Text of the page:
- Older workers have defied OECD trend post-2008 as they retire
- Men between 55-64 years old may work for longer in the future
Older U.S. workers are defying expectations, and international trends, when it comes to their labor force involvement.
Americans are living longer, are less likely to have pension plans, and are in better health further into old age -- yet a long-running uptrend in 55-64 year old labor force participation rates has stalled in the U.S. since 2008, even as it’s persisted in most other advanced industrial nations.
It’s not clear why Americans are bucking the trend toward later retirement visible elsewhere, but economists at Goldman Sachs Group Inc. suspect it has to do with the lagged effects of deep job losses during the Great Recession.
What’s going on with older workers matters to the broader labor market. As the population ages it’s depressing how many people work or are looking for a job. Goldman projects that if the uptrend in 55-64 year old labor market participation resumes, it could soften the overall decline in the participation rate, which would in turn slow the drop in the level of unemployment.
"The difficult job market likely depressed participation among older American workers, but the later-retirement trend is likely to resume eventually,” Goldman Sachs economist David Mericle wrote in an Oct. 14 note. "This should partially offset the impact of population aging on the aggregate participation rate.”
Mericle’s confidence that older Americans are going to start working in greater numbers is rooted in international data. While participation rates for 55-64 year olds have continued to accelerate in most of the U.S.’ peer nations, the rate actually declined in the U.S. between 2008 and 2014, based on the most up-to-date Organization for Economic Cooperation and Development data.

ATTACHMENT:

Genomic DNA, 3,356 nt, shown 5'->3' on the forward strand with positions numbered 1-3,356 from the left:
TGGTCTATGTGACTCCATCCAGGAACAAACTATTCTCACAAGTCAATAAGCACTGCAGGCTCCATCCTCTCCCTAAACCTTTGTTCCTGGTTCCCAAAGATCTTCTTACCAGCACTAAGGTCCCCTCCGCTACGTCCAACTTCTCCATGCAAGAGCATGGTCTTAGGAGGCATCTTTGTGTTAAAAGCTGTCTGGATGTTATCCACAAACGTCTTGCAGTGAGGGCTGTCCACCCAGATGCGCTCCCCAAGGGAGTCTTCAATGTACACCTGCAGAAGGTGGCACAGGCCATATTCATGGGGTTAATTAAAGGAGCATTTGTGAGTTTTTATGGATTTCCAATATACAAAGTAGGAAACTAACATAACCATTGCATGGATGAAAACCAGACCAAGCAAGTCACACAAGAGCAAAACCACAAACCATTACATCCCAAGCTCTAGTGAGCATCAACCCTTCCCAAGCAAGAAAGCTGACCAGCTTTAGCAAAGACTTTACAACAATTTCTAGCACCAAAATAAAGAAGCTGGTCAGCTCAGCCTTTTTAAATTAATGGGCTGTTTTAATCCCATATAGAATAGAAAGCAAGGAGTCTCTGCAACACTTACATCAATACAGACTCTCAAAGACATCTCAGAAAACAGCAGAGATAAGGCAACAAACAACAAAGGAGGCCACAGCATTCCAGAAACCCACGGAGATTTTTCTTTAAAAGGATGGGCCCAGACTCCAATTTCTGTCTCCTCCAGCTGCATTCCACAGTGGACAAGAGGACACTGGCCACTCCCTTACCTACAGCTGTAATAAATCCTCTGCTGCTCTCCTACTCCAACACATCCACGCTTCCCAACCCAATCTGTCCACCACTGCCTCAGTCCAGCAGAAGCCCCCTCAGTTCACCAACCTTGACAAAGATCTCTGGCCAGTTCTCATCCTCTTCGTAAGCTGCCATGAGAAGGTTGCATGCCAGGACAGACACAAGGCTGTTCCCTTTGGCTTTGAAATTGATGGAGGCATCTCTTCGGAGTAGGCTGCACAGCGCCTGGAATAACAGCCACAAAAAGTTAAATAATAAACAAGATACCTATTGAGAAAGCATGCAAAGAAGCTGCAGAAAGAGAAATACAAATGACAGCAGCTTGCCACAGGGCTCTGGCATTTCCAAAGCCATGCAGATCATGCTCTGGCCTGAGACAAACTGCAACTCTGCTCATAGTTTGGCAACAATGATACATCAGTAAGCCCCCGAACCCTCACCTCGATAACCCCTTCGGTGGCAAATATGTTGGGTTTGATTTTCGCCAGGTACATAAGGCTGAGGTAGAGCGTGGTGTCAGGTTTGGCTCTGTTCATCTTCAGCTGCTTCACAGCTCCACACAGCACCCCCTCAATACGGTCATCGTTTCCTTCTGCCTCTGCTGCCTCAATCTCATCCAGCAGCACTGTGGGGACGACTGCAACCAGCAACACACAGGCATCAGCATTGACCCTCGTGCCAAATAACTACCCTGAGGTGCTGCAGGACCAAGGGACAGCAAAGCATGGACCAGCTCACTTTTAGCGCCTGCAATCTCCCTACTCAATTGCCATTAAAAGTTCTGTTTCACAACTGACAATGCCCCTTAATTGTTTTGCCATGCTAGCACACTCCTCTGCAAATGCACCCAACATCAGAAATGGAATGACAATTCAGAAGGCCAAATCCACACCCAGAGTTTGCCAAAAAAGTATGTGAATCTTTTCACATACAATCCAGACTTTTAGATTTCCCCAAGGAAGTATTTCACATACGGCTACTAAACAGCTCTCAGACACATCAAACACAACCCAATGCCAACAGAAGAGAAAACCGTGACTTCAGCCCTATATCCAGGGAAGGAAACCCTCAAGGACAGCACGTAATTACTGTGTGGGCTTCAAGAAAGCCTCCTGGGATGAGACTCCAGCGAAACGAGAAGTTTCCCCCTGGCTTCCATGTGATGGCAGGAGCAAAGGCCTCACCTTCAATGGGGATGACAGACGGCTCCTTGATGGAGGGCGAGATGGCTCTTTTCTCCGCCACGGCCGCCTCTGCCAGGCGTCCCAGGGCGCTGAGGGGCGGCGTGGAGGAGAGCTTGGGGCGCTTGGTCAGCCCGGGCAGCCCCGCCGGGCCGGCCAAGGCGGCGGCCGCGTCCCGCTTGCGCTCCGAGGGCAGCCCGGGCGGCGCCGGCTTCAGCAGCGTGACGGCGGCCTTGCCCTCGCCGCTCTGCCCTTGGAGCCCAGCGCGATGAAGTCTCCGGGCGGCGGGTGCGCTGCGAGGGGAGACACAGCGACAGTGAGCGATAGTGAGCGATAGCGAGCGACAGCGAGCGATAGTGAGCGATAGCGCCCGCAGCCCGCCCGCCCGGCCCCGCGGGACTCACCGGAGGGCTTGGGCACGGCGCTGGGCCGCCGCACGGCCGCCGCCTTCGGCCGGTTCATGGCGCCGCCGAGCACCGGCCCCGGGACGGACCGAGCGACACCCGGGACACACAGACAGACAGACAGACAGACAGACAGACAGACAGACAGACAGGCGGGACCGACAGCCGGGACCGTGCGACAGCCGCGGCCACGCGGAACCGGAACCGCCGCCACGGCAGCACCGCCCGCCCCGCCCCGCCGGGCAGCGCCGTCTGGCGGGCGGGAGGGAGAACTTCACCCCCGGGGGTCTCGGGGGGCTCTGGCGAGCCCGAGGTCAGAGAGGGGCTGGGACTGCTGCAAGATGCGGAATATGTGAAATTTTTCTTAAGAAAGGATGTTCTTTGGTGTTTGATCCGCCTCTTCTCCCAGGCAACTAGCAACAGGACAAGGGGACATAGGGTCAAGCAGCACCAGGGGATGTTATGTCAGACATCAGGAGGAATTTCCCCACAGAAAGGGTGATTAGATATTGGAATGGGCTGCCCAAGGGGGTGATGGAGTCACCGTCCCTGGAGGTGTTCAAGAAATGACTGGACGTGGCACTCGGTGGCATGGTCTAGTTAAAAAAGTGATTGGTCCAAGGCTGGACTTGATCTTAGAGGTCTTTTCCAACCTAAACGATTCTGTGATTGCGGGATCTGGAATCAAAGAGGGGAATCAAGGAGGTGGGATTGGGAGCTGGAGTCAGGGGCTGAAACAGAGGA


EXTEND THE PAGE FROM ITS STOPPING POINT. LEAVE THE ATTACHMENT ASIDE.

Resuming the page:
Between those dates, the participation rate edged down by 0.4 percent in the U.S., OECD data show. Of countries covered by that data, only Russia, Greece, South Africa and Latvia joined the U.S. in posting a decline, while countries including Italy, France and Germany saw double-digit increases.
After examining the relationship between unemployment and participation among older workers in 19 OECD countries, Goldman’s analysis finds that participation among U.S. men in that age group is a few points lower than today’s unemployment rate and life expectancy would imply, which means that there is probably room for an increase. Female trends probably differ by country too much for a relevant comparison.
Not everyone agrees that the uptrend is poised to resume. Craig Copeland, a senior research associate at the Employee Benefit Research Institute in Washington who has researched older workers’ participation rates, doesn’t expect the trend to resume absent a major change in the economy.
"Economic conditions haven’t improved so much that it is easy for workers to easily get a well-paid job,” Copeland wrote in an e-mail. "It will likely stay at its current trend unless there is a significant downturn in the economy or a major up-turn, drawing back experienced workers.”
Factors unique to the U.S. are also at play in reducing older-worker labor market involvement compared to peer countries. For instance, Mericle cites the Affordable Care Act, which the Congressional Budget Office expects to push down the participation rate. What’s more, countries like Italy have recently reformed their pension systems, increasing retirement ages for some workers.
Such factors are unlikely to fade even as the labor market tightens, and the Goldman analysis acknowledges that it may miss some of those "confounding factors."
"However, with the U.S. in the middle of the pack on 55-64 year old participation, it seems unlikely that the limit has been reached,” they wrote.